Walter Stephenson Newman

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Walter Stephenson Newman
President of Virginia Polytechnic Institute and State University
In office
1947–1962
Preceded by John Redd Hutcheson
Succeeded by T. Marshall Hahn
Personal details
Born (1895-07-20)July 20, 1895
Woodstock, Virginia
Died July 28, 1978(1978-07-28) (aged 83)
Blacksburg, Virginia

Walter Stephenson Newman (July 20, 1895 – June 29, 1978) was the tenth President of Virginia Tech, serving from 1947 until 1962.[1] Newman brought an impressive body of experience to the job when he took over as president on September 1, 1947. An alumnus with a master’s degree in agriculture, Newman had been a pioneering vocational agriculture teacher in Virginia, a member of the VPI agricultural education faculty, state assistant superintendent of public instruction, state supervisor of agricultural education, and president of the Richmond Chapter of the VPI Alumni Association. In 1925 Newman along with three other agriculture teachers at VPI, Henry C. Groseclose, Edmund Magill, and Harry Sanders, had founded a club for farm boys at the school that in 1928 became the National FFA Organization.

Newman’s presidency—sometimes called the era of good will—brought unparalleled growth in academic and athletic programs, enrollment, and the physical plant. It also brought numerous changes in administrators, department heads, and faculty. Generally credited with laying the groundwork for Virginia Tech’s development into a major state university, Newman provided an expanded vision of college education. Under him VPI strengthened its offerings and proposed degrees in the humanities, broadened its social sciences courses, added graduate degree programs, organized many new departments, created new schools of home economics and business, and initiated cooperative education and graduate-level teacher training programs. Newman also recommended that architecture, then joined with engineering, be established as a separate school.

Growth of the corps of cadets, however, remained a problem as many cadets moved into the civilian student body at the end of the mandatory two years in the corps. The board of visitors began studying military life on campus, and a controversy developed over the military role. In 1951-52 a group of students, mostly veterans, started a “The Corps Must Go” movement. But the board decided to maintain both military and civilian student bodies.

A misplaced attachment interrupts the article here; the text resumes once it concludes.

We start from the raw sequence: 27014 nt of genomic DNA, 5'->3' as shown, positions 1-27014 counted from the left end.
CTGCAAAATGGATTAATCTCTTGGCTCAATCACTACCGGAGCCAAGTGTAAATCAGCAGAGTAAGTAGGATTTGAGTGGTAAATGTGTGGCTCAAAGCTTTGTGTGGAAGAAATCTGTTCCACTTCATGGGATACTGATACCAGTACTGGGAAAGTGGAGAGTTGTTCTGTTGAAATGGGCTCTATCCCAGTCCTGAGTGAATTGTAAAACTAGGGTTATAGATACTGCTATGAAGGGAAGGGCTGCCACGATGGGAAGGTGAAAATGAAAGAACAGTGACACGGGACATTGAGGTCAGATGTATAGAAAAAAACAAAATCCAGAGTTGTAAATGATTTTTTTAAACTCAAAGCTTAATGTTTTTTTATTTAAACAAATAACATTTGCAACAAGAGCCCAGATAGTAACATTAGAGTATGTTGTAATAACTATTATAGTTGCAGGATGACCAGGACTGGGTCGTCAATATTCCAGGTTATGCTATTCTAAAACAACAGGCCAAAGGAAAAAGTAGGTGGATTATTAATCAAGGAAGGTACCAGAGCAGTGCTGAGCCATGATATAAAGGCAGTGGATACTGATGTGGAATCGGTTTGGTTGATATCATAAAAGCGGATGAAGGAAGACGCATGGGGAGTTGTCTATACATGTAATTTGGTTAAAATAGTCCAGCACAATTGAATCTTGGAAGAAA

The physical plant changed dramatically under Newman, with more than $20 million spent for 25 principal buildings. In 1949 the college discontinued Rad-Tech, bringing all students onto the main campus. Later, Henderson Hall was completed to house an enlarged infirmary, the War Memorial was erected, the Mall was constructed, the coliseum and Newman Library were built, and other buildings were erected or expanded. Academic Buildings One and Two, both campus landmarks, were demolished to make room for new dormitories; the remaining houses on Faculty Row were removed to make room for laboratories and classrooms; the landmark water tower was disassembled; and the college added a baseball field and golf course. Appalachian Power Company gave VPI a 90-acre camp site on Claytor Lake, and the McCormick family donated the Rockbridge County farm where Cyrus McCormick invented the reaper. Meanwhile, the college helped alleviate its water supply problems by working with Blacksburg and Christiansburg to form the VPI-Blacksburg-Christiansburg Water Authority.

Believing that most Virginians knew little about the college’s capabilities for helping the commonwealth, Newman urged members of the board of visitors to spread the word about the school’s services and needs. His own straightforward, friendly, and earnest manner created many friends for the college, and his presentations on the school led to increased positive coverage by the media and improved financial support from the state.

During the 1950s and early 1960s, the administration gave permission for students to drive cars on campus; the Highty-Tighties won three consecutive first-place awards at presidential inauguration parades; students initiated a system of rating professors; a tenure policy was adopted; the college admitted its first black student, Irving Linwood Peddrew III; the Alumni Fund Council established the William E. Wine Award for Faculty Achievement; Newman began referring to VPI as a university-type institution; and the school hired its first director of development. In 1958, Virginia Tech became the first traditionally white southern college to graduate an African American, with the graduation of Cadet Charles Yates (class of 1958).

Newman’s health began to decline, and he retired June 30, 1962. He was named president emeritus by the board of visitors and an honorary member of the Class of ’62. In 1977 he became the first recipient of Virginia Tech's William H. Ruffner Medal, the college’s highest honor. He lived in Blacksburg until his death on June 29, 1978.

Newman Hall, a residence hall on the Virginia Tech campus is named in honor of Newman.


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